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Why are international student numbers in America so high?

Read why more students than ever have travelled to America for study abroad.

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While the UK has experienced a steep decline in their number of incoming international students in the last year, America can proudly declare the opposite.

In the academic year 2011-2012, over 760,000 students from abroad studied in America. This is excellent news for not just the education community, but the nation as a whole; in a recession, these students brought with them just under $23 billion for the nation’s economy.

This news indicates that America remains a premier destination for higher education abroad, even with growing competition from Asia, in the form of Singapore and Malaysia.

 

Below are four reasons why students still flock to America to study:

Recognisable institutions

While we may not realise it, when we watch a Hollywood film like The Social Network, or read about Mark Zuckerberg’s beginnings, we are exposed to the names of highly-regarded institutions like Harvard (they may even be in the name of the film, as is the case with St. Cloud State University and the film Charlie St. Cloud). These quickly become what we associate when we come across terms like ‘university’ and ‘college’ (especially if higher education isn't as accesible in our country). We’re also associating these institutions with producing successful graduates, whether we realise it or not. This is sometimes a little reductive as there are many, many more reputable institutions in the US aside from those two examples. However we’re more likely to hear about particular institutions which specialise in politics or media/creative arts fields, as those in these fields are more widely publicised. However, the result is that the American higher education system as a whole becomes highly-regarded.

 

High standards

In any country, the national media can be very quick to report on negative stories – the public love bad news apparently. For the education sector, this is often concerning the quality of teaching. However, these can be very pessimistic points of view, focusing on minor aspects. In reality, most would find the quality of education in countries like the US or the UK to be very high in comparison to the rest of the world, with options and facilities readily available that wouldn’t be elsewhere.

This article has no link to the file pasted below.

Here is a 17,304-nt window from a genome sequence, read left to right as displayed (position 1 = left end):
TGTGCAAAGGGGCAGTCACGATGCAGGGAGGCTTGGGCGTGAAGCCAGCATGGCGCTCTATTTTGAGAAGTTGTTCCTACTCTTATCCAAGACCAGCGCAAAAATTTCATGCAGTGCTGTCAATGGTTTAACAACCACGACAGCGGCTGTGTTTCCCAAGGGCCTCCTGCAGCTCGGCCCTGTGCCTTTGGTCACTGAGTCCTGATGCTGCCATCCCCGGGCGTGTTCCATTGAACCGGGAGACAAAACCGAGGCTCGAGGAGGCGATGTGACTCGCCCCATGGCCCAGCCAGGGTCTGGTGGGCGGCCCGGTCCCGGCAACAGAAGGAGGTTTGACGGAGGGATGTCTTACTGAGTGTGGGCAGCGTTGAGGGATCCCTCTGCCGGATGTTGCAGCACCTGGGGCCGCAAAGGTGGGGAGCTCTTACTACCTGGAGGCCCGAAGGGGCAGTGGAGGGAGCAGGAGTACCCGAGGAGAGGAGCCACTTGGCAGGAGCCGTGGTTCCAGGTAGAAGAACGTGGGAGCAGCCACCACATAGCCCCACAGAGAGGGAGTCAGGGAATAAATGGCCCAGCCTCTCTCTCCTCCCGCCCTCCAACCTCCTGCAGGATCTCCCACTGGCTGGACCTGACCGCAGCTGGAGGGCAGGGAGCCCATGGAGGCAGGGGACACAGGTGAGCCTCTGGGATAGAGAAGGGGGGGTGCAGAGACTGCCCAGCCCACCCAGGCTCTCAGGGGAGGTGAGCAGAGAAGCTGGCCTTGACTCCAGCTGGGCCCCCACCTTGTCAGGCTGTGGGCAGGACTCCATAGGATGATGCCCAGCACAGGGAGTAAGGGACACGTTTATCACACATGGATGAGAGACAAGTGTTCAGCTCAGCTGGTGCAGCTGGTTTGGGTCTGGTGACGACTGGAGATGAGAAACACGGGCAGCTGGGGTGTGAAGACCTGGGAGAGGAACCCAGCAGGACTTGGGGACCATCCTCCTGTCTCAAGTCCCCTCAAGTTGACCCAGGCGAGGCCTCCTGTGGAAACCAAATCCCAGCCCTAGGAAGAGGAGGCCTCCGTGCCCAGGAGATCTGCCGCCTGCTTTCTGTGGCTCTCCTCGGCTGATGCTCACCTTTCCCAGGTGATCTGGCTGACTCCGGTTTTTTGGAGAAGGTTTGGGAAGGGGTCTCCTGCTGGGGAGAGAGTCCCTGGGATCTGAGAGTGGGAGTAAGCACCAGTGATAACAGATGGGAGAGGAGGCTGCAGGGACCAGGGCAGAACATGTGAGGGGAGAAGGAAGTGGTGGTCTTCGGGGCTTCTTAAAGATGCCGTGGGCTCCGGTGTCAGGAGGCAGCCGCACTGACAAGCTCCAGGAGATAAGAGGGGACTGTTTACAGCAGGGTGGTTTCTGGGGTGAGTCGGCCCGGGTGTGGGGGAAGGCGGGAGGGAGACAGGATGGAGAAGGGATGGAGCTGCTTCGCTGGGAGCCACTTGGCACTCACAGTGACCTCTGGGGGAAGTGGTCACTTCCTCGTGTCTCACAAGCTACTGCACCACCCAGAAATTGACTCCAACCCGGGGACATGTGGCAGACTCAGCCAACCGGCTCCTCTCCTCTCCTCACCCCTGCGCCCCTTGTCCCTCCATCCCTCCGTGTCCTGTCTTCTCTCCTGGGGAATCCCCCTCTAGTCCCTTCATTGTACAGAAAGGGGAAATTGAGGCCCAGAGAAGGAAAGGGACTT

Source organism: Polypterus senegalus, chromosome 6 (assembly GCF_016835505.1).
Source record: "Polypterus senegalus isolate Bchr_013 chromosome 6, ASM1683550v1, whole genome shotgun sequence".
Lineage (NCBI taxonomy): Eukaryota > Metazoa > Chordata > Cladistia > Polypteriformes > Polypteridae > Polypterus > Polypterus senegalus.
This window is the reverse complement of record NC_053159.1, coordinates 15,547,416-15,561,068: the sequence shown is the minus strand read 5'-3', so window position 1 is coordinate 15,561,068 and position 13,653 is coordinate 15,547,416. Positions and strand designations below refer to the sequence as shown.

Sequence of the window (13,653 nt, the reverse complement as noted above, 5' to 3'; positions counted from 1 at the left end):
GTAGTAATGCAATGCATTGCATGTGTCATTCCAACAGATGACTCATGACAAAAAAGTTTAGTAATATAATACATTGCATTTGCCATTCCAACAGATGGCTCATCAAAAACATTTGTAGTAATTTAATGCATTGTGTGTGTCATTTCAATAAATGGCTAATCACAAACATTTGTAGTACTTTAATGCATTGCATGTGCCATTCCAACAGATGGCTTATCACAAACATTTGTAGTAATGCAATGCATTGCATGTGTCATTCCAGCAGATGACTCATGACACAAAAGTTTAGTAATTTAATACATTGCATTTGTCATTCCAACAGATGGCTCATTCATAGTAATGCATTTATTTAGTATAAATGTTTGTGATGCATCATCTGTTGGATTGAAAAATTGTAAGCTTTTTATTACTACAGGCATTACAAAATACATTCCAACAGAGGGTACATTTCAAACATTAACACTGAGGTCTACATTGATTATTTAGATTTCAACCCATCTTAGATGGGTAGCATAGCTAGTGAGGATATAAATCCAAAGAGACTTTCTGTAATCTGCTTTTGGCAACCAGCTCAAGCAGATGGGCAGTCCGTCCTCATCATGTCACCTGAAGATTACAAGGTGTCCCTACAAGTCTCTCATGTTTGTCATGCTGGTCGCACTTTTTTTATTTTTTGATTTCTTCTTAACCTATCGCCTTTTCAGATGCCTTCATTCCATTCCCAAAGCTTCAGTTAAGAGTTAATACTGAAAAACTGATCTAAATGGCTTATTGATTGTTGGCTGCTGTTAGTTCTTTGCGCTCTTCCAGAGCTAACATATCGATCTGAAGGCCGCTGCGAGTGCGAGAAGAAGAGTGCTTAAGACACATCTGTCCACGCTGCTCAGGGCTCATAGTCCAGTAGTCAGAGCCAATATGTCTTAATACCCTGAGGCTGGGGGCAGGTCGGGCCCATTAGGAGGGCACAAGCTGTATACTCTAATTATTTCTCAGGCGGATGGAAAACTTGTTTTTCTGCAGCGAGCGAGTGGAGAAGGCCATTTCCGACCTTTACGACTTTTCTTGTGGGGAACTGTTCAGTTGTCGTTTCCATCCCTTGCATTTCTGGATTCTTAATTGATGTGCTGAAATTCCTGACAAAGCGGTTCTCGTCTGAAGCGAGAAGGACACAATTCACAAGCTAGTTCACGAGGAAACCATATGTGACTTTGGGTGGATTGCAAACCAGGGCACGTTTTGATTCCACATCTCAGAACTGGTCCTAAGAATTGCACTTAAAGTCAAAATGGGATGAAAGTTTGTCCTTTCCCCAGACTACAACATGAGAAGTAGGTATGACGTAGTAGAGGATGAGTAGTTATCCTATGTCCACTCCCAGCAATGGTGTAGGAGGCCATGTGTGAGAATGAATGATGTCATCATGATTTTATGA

Way of life

Several leading universities in America are located in cosmopolitan, modern cities with a lot to do – states like Florida have a very aspirational quality to them which is recognised internationally. America is also a very diverse, tolerable democracy for the most part, which may not be appreciated by those who have lived there all their life. Also, in recent years the inauguration of an African-American president in Barack Obama has opened up a lot of people’s eyes. For someone coming from another country which is somewhat unstable or deprived, America can be considered to offer a very free, prosperous way of life – a huge departure from what they have known.

 

Long-term plans

The “American Dream” – long celebrated in American lore – is the idea that even those with very little can overcome struggles to achieve social mobility and greatness (whether in the form of fame, money, respect etc.). It is mostly associated with the image of immigrants, coming to America by boat, and being greeted by the Statue of Liberty. This image is still somewhat relevant and applicable to international students today who move to the US to study hard and begin a new life there for good. However, we are firm believers that one should always see study abroad in terms of education primarily, and not immigration.

 

Starting browsing courses in the US now! If you need some help, Business, MBA and Medicine are often the most popular courses studied in the States.

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About Author

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Paul Ellett is the editor for Hotcourses Abroad. His role is to plan, produce and share editorial, videos, infographics, eBooks and any other content to inform prospective and current international students about their study abroad experience. When he's not thinking about student visas in Sweden and application deadlines, Paul is an avid fan of comedy podcasts and Nicolas Cage films.

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